Comment: Plan Bee

Melanie Etherton 5 March 2013

Start by imagining a bee… now pause. That fluffy creature buzzing round your head is worth billions of pounds to the economy, provides a critical service as a worldwide pollinator, and is undergoing one of the worst population declines of any group of wildlife in the UK today.

It’s not a joke, and they’re not aliens fleeing the apocalypse (we don’t think), but the bees are disappearing and it’s a problem. One of the UK’s main species is the honeybee; small, amazing creatures that live in colonies of around 60,000 individuals with each individual (if scaled up) flying the human equivalent of 1000km each day. UK honeybee numbers have fallen around 30% in the last couple of decades. Our other group of species is the almost illegally cute bumblebee (the old English name for which is Dumbledore, a fact not unnoticed by JK Rowling…) but we have protected them no better, with two species of UK bumblebees having become extinct since 1940.

This decline in the bee population should bother you. It ought to bother you if you want to continue to be able to afford large quantities of chocolate and tea, (an essential part of student life) because a world with fewer pollinators means lower availability and increased price of essential food products. It ought to bother you if you care about the UK economy, since seventy of our main crop species are partially or totally dependent on visits from wild pollinators. For those who are actually living on subsistence food, the pollinator decline is already a real problem. Of the 870 million peoplein the world who do not have enough to eat, 75% of them depend directly on insect-pollinated staple crops, such as beans, for their very survival.

So if they’re not fleeing the planet, as Doctor Who tries to tell us, where are the bees going? Research is still in the early stages, but it’s probably a combination of the following: firstly, imagine having a parasite the size of a dinner plate on your back, giving you diseases from previous hosts while sucking your blood. This is a varroa mite, populations of which are busy infecting and destroying honeybee colonies as we speak. Secondly, diseases and harmful pesticides are also contributing to the decline of bees – how would you like it if poison was sprayed daily on your food and workplace (i.e. pollen and flowers).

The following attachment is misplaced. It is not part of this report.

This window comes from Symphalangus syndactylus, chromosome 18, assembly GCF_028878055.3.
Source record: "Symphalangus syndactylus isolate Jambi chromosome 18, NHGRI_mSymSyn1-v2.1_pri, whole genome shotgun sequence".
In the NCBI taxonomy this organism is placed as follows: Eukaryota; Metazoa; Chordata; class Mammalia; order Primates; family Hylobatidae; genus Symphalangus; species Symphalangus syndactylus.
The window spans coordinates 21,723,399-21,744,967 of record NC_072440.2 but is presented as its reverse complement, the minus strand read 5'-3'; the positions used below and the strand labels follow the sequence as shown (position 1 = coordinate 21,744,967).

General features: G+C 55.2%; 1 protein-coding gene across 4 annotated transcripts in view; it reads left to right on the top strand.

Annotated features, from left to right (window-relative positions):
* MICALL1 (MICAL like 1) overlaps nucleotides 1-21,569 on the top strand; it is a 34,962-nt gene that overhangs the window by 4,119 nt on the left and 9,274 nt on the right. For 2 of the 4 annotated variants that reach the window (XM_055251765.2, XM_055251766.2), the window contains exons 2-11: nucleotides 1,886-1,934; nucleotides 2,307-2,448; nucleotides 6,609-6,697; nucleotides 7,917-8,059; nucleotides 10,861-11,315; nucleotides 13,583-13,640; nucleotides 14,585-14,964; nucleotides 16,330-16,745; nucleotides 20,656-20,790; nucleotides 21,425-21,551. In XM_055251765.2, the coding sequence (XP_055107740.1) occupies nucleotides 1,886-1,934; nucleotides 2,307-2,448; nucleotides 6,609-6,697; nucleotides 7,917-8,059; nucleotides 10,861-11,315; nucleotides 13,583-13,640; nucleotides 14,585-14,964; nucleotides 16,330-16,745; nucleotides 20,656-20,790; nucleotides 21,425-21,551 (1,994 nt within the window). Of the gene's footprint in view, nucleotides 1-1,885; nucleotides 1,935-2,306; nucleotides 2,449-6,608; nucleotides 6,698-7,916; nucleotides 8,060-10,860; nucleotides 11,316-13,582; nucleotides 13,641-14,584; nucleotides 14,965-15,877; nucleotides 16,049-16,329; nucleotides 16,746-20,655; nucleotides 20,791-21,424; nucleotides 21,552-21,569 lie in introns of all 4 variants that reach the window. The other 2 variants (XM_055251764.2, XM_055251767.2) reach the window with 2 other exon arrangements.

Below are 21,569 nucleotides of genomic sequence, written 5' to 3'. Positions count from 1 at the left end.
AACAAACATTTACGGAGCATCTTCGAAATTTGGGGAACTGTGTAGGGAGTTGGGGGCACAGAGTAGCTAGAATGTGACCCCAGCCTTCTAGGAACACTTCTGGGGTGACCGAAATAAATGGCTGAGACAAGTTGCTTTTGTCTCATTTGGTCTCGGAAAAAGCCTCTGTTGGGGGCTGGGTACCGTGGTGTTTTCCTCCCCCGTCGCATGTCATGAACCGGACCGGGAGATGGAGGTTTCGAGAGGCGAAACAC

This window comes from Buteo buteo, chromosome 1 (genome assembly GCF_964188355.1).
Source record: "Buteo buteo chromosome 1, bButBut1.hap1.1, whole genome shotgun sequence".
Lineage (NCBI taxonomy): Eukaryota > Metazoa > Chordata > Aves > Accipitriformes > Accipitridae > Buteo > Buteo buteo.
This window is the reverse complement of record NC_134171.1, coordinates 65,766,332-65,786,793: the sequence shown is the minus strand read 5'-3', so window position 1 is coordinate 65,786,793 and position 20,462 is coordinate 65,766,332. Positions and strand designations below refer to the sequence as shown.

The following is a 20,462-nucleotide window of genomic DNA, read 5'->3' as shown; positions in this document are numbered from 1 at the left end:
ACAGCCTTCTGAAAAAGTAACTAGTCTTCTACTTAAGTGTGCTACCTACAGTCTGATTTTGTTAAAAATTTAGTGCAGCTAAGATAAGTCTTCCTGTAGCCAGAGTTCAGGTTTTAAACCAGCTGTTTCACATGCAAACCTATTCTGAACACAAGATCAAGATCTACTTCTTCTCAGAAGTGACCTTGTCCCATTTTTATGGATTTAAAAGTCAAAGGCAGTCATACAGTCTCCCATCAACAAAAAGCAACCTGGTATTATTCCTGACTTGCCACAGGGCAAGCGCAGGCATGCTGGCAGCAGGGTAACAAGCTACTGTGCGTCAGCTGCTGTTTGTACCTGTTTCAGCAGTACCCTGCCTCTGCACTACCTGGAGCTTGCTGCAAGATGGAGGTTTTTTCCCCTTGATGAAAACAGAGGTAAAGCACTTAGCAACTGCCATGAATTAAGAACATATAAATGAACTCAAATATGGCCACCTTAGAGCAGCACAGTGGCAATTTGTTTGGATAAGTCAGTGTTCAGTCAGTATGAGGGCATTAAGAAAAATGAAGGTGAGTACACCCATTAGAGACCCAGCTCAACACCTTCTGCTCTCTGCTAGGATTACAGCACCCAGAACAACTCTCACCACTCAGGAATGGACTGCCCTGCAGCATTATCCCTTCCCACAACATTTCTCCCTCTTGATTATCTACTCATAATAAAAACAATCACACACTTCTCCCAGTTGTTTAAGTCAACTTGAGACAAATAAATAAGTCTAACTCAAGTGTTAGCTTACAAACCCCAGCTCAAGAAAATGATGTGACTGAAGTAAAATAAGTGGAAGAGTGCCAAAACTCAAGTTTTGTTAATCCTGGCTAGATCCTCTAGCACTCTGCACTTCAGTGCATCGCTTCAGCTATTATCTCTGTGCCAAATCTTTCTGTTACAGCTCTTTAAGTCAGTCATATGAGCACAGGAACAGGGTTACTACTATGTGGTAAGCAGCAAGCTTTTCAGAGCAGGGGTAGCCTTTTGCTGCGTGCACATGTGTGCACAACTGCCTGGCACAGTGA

On top of this, there’s the small issue of habitat loss. ‘This story, despite often repeated, is rarely actually listened to’. Our country has lost 97% of its wildflower meadows since the 1930s. I spoke to Gill Perkins, a representative from one of the UK’s most important charities in pollinator conservation, the Bumblebee Conservation Trust. She agrees that the “shortage of suitable food plants and nesting sites is the main cause of the decline of wild pollinators”. Intensifying agriculture through increased use of herbicides, narrowing of field verges and destroying hedgerows may increase short term crop yield, but, ironically, only does so at the expense of the wild flowers required to sustain their pollinators.

So, as the human population accelerates past the 7 billion mark, we should all be waking up to the fact that we will soon be relying on our pollinators more and more in order to feed the world. Plans for the future are beginning to develop, including more research into quantifying these declines and organising campaigns to help, such as those initiated by the Bumblebee Conservation Trust and the Co-Operative supermarket. These campaigns involve methods such as restoring habitats like verges and hedgerows with pollinators in mind and in finding ways to use the UK’s 1 million hectares of gardens (equivalent to 200,000 Midsummer Commons or 920 000 of the ubiquitous football pitches) more effectively, things we can all contribute to in our own small way.

Bees are declining and this should bother you, not just because of their irresistible charm but also because of their vital importance. Once lost, creatures like this will be gone forever. Let’s support them now – there is no Plan B.

Melanie Etherton